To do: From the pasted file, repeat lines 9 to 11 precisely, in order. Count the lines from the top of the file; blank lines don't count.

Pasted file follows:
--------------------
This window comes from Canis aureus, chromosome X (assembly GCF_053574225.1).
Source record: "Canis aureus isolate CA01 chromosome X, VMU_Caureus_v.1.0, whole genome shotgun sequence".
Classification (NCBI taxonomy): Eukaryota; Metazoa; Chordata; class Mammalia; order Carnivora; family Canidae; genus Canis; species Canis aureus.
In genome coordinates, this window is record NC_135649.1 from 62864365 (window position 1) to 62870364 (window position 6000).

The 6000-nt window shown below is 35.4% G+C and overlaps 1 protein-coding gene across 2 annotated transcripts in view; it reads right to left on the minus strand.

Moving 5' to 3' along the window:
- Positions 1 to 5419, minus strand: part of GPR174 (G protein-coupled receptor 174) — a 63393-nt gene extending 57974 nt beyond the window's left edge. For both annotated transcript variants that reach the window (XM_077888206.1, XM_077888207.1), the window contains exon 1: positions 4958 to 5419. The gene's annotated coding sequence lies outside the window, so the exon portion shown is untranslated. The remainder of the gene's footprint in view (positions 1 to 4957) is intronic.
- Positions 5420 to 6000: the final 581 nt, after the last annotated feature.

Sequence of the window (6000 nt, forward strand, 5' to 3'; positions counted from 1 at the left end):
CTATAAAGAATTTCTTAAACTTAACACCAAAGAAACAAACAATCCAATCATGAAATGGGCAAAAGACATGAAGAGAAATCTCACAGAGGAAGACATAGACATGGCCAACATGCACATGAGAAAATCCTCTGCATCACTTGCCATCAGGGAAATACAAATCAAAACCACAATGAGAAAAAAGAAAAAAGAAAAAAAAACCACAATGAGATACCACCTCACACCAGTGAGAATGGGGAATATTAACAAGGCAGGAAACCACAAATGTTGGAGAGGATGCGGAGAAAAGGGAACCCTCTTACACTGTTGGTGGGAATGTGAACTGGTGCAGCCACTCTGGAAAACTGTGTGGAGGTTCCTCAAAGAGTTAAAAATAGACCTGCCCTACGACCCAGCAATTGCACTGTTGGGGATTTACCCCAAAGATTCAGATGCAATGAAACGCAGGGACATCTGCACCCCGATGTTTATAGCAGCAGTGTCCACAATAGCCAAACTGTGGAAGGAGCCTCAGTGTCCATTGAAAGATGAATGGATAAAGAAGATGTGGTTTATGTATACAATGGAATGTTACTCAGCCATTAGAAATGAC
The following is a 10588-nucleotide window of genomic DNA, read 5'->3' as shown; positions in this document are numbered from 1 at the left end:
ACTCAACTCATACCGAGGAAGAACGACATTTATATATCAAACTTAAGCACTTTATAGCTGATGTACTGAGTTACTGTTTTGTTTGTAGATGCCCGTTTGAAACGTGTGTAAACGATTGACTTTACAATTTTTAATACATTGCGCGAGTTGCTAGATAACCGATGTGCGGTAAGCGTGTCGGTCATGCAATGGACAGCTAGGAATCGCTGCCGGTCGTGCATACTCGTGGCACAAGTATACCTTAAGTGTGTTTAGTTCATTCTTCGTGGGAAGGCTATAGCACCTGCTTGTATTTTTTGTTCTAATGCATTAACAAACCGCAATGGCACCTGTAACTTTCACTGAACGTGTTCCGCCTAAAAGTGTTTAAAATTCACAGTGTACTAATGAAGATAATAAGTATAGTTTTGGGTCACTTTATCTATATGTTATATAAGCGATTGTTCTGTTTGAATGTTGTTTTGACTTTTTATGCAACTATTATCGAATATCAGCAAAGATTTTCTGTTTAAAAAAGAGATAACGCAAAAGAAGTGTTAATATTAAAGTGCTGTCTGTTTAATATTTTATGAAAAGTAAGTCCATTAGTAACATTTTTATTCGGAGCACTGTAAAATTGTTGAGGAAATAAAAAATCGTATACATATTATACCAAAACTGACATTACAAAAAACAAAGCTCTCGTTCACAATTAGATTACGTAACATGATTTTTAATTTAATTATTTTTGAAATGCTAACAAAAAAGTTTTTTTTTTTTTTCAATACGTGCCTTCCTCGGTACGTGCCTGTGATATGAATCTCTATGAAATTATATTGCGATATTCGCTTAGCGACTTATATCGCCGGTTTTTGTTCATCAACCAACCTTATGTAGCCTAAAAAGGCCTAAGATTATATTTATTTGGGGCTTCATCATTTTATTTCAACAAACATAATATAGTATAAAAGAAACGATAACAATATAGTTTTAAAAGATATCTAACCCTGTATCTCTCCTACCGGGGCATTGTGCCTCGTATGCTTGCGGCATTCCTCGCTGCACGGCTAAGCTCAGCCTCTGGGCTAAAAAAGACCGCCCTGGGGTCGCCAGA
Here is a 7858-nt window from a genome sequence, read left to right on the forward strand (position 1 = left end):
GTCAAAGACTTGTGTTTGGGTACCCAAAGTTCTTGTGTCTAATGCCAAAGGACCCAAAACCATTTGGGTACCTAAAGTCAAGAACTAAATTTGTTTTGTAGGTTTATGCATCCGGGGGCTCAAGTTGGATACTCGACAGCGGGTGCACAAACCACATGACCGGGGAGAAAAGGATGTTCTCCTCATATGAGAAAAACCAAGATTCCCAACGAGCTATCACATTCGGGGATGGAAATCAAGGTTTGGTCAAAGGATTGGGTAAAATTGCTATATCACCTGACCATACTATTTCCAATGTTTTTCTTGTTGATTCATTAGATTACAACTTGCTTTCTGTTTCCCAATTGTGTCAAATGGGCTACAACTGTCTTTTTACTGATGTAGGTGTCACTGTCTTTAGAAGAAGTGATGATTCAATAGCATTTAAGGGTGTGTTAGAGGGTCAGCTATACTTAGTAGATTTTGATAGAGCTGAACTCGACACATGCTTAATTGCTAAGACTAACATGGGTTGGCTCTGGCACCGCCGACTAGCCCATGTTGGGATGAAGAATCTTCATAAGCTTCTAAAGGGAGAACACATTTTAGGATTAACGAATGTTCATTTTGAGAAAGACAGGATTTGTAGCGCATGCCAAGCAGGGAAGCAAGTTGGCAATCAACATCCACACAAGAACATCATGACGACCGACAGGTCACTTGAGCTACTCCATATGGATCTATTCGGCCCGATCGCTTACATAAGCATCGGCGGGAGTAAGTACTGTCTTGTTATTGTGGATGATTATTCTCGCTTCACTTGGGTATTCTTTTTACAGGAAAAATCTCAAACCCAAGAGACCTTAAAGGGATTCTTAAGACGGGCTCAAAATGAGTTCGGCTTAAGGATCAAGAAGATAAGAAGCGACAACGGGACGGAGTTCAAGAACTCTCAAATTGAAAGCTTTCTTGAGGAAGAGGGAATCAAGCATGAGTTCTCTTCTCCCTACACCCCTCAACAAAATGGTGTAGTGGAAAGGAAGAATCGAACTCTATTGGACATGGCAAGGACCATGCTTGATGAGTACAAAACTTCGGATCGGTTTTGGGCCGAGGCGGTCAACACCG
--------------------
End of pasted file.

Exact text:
Sequence of the window (6000 nt, forward strand, 5' to 3'; positions counted from 1 at the left end):
CTATAAAGAATTTCTTAAACTTAACACCAAAGAAACAAACAATCCAATCATGAAATGGGCAAAAGACATGAAGAGAAATCTCACAGAGGAAGACATAGACATGGCCAACATGCACATGAGAAAATCCTCTGCATCACTTGCCATCAGGGAAATACAAATCAAAACCACAATGAGAAAAAAGAAAAAAGAAAAAAAAACCACAATGAGATACCACCTCACACCAGTGAGAATGGGGAATATTAACAAGGCAGGAAACCACAAATGTTGGAGAGGATGCGGAGAAAAGGGAACCCTCTTACACTGTTGGTGGGAATGTGAACTGGTGCAGCCACTCTGGAAAACTGTGTGGAGGTTCCTCAAAGAGTTAAAAATAGACCTGCCCTACGACCCAGCAATTGCACTGTTGGGGATTTACCCCAAAGATTCAGATGCAATGAAACGCAGGGACATCTGCACCCCGATGTTTATAGCAGCAGTGTCCACAATAGCCAAACTGTGGAAGGAGCCTCAGTGTCCATTGAAAGATGAATGGATAAAGAAGATGTGGTTTATGTATACAATGGAATGTTACTCAGCCATTAGAAATGAC
The following is a 10588-nucleotide window of genomic DNA, read 5'->3' as shown; positions in this document are numbered from 1 at the left end: